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Life of Yeshiva Guys in Israel: Goodbye, But Not For Long

Life of Yeshiva Guys in Israel

A Pictorial, Vidorial, and Textorial Panorama of the Life of Yeshiva Guys in Eretz Yisroel (Israel). Join us as we discover Eretz Yisroel and all it has to offer Yeshiva Bochurim.

Friday, September 25, 2009

Goodbye, But Not For Long

I and quite  few other bochurim will be returning to Chutz La'aretz in just a few days. I just can't wait for that flight-NOT- tons of bochurim all on their way home. Boruch Hashem, it is mostly bochurim on this flight. The families are traveling in the opposite direction- from America to Eretz Yisroel, and those others are already here and don't go home for Yom Tov. So we really do have an easy flight.

As I start preparing myself for the flight home, though, I can't help but feel...sad. I'm gonna be leaving. Yes, I'll be coming back, iy"H, but still- I'll be leaving the land of my forefathers. My land.

I'm transported to a hot, sticky summer day...

Its 4PM on a sweltering summer Tisha Ba'av afternoon. Hundreds of us 8-12 year old boys are gathered in the main Bais Medrash of the camp, which also serves as a rec room/auditorium. Our Learning Director, a Holy Jew with a long brown beard slightly sprinkled with flecks of white is standing in front of the Aron Hakodesh. We're all here to hear a little bit about Tisha Ba'av and the Churban Habayis. And there's no question about it, this is the Rabbi to give it.  A fire and brimstone type of guy, he'd have been at home in any Southern church, lecturing lava about the hazards of drink to a sleepy audience in a fly filled sanctuary.

As he thunders on to the mostly bored kids, I remember being mostly unimpressed, and far more interested in the Mario game I was secretly playing while pretending to pay rapt attention. And then, for some reason, his voice started breaking. And things began to get interesting.

He was speaking about Eretz Yisroel, and that fact that our aveiros brought about our Exile from it. Soon, he was telling us about a recent trip of his to our country. Tears were streaming down his face, soaking his long beard. My Mario forgotten, I was completely focused on the scene in front of me. This guy was real. Live. And then he said something I've never forgotten since. Describing a trip up north, he was saying; "As we traveled, we went through many Arab settlements and villages. All over, they were. And It's my land. Don't you see, it's MY LAND. My land". This last was a broken, screaming cry, almost desperate. As if he were begging us, little kids all, to help him, to understand and share in his pain. We all sat stunned. Quiet. Game Boys aside. And perhaps, just a little...
Pained.

Ever since then, I've thought of Eretz Yisroel, in some ways, as my land. Not in a Tzioni, Rav Kook way (chas v'shalom), but in a nice, pareve type of way. Like this Rabbi, perhaps. And when I have to leave it, I feel like I'm parting with a something I own and love, without any contact until my next visit. No phone calls, pictures, or shmuessen. Because really, you need to be here to schmooze with the land. And even when you're here, most people don't know the language to be able to properly speak with our land. But if you do know the shprach, you can have the most wonderful conversations.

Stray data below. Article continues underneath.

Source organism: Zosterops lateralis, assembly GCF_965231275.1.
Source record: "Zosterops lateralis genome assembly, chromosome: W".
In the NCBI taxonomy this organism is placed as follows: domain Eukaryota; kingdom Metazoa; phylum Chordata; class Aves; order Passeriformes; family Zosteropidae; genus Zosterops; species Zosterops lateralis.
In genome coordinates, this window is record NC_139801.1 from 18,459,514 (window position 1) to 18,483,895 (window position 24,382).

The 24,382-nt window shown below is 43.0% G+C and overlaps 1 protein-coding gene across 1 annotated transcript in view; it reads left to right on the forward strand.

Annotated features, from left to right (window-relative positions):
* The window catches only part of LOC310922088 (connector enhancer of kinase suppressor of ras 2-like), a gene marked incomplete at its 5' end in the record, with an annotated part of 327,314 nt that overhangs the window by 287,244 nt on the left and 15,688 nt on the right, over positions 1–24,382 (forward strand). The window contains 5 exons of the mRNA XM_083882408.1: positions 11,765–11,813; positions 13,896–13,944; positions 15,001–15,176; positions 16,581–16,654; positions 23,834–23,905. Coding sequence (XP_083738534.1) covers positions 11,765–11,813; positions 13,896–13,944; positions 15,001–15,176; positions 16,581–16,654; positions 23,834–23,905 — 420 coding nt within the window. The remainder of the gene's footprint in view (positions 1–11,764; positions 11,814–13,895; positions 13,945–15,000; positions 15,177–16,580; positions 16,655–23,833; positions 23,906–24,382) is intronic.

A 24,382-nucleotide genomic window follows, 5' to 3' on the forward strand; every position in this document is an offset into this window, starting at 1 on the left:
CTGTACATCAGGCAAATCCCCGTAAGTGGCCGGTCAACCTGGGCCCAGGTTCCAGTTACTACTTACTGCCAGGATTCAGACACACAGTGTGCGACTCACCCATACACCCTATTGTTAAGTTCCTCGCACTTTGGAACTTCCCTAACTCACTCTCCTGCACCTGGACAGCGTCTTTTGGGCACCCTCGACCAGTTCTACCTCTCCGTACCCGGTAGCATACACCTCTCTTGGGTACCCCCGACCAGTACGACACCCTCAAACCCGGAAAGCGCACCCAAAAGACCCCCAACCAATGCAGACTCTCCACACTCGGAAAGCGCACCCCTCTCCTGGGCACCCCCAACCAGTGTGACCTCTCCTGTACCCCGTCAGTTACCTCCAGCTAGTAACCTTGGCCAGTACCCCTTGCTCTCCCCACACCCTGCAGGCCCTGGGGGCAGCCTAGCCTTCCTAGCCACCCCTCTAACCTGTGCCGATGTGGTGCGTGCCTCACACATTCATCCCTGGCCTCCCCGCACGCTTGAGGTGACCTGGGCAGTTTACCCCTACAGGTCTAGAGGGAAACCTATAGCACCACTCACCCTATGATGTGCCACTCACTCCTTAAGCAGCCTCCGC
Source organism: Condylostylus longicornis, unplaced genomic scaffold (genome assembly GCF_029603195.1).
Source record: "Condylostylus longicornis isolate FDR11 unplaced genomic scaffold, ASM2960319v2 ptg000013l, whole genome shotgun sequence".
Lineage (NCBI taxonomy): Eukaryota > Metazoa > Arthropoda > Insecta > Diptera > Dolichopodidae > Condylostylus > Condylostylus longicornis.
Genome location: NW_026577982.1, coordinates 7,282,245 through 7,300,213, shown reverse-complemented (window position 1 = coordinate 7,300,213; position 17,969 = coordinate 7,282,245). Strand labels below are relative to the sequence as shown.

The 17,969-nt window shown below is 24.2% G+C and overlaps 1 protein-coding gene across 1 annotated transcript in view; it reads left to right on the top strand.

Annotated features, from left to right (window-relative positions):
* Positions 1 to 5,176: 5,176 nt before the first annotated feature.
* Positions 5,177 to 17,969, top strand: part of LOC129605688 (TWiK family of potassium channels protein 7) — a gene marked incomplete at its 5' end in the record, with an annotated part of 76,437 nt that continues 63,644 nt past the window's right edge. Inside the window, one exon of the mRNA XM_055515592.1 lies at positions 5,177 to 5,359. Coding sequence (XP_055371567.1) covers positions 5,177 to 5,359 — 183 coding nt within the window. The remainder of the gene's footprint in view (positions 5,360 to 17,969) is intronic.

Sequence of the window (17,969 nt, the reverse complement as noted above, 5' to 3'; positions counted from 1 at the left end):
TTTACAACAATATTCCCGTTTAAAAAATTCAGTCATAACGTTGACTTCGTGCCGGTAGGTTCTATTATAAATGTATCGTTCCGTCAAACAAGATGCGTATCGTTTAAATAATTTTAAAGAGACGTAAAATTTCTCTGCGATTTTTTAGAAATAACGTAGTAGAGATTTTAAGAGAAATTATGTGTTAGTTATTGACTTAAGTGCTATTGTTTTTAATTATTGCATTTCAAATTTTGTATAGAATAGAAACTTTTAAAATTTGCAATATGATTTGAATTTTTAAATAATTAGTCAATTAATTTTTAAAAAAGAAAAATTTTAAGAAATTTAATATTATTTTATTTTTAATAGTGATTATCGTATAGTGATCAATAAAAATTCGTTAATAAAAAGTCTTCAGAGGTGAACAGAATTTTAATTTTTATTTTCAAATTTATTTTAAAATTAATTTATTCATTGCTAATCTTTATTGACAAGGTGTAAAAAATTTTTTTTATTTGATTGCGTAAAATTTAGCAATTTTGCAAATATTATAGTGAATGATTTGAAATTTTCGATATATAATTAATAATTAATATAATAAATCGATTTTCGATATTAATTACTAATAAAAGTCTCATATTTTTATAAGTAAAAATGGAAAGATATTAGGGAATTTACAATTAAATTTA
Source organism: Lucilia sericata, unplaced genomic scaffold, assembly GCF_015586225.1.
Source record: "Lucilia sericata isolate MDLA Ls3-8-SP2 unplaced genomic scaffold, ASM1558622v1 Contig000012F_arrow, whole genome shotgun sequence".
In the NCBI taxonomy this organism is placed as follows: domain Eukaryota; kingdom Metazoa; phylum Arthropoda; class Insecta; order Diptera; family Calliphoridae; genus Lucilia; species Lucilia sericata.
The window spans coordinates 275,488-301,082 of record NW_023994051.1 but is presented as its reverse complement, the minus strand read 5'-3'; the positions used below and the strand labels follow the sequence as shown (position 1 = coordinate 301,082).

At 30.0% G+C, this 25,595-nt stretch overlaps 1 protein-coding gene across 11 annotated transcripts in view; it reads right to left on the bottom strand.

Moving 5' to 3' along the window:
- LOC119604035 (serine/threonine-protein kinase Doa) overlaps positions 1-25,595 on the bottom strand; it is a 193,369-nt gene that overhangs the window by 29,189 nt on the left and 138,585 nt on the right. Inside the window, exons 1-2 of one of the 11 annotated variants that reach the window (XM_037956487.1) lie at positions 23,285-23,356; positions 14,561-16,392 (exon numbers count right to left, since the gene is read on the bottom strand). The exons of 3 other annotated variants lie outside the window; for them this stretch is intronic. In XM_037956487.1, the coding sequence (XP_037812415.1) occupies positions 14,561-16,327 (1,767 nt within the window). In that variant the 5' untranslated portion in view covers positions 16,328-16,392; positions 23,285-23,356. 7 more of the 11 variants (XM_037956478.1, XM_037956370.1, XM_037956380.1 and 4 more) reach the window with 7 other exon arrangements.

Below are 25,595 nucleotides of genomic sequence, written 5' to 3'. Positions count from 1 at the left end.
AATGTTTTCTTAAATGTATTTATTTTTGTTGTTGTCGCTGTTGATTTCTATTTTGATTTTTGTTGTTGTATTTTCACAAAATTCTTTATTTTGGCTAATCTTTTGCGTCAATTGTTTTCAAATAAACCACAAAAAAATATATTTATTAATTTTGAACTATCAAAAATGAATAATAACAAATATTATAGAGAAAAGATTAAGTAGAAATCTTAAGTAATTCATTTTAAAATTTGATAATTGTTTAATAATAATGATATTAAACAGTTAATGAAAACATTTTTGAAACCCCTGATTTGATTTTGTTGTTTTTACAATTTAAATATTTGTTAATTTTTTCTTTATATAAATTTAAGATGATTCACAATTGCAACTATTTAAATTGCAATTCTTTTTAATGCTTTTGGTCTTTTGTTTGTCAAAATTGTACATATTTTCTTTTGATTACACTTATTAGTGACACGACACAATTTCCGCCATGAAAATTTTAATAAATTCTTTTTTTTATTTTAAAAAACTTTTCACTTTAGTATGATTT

I'm reminded now of a story that took place in the Russian shtetl of old. A Jewish peasant was tilling the soil for his Russian nobleman; backbreaking labor. As he plowed and sowed the land he would frequently see his master in the fields. Bending over, the Russian would take a fistful of the soil, and let it slowly run through the cracks between his fingers. Then, he'd put his ear to the earth, and slowly, a beatific smile would spread across his face. After watching this scene play itself again and again over the years, the middle-aged Jewish farmer finally gathered the courage to ask his master what he was doing...what he heard when he'd put his ear to the ground. "Ah Yankel, I'm listening to the music. The music of the beloved Russian motherland."
Music?, thought the Jewish fellow wondrously. He too, put his ear to the ground, to listen and hear the music. The Russian nobleman began laughing uproariously at the Jew. "Yankel, don't you know- you'll never hear any music. It isn't your land".

Many years later, as the story goes, Yankel made aliyah. And now, when old man Yankel puts his ear earthward, he hears music. Ah, what music he hears.

Yes, I'll be going to America for Succos Bein Hazmanim.
But Boruch Hashem, I've heard the music. And although we won't be having any shmuessen, Eretz Yisroel and I, I'll be listening to the music. Once you've heard it, you see, it's always playing itself over in your ears...like a stunning symphony that you can't get of your head. And just when you think you're about to forget it, when the last strains are echoing away, you see some random sight on the street-  a Jewish vendor checking his fruits, or a meshulach in Shomer Shabbos, or even a few words of Ivrit- and the niggun crescendoes. And the nostalgia sets in again.

So goodbye, Eretz Yisroel. Arrivaderci, people of Israel. But although I go,
fear not...

The music plays on.

And finally, as the immortal MacArthur said,
"I shall return".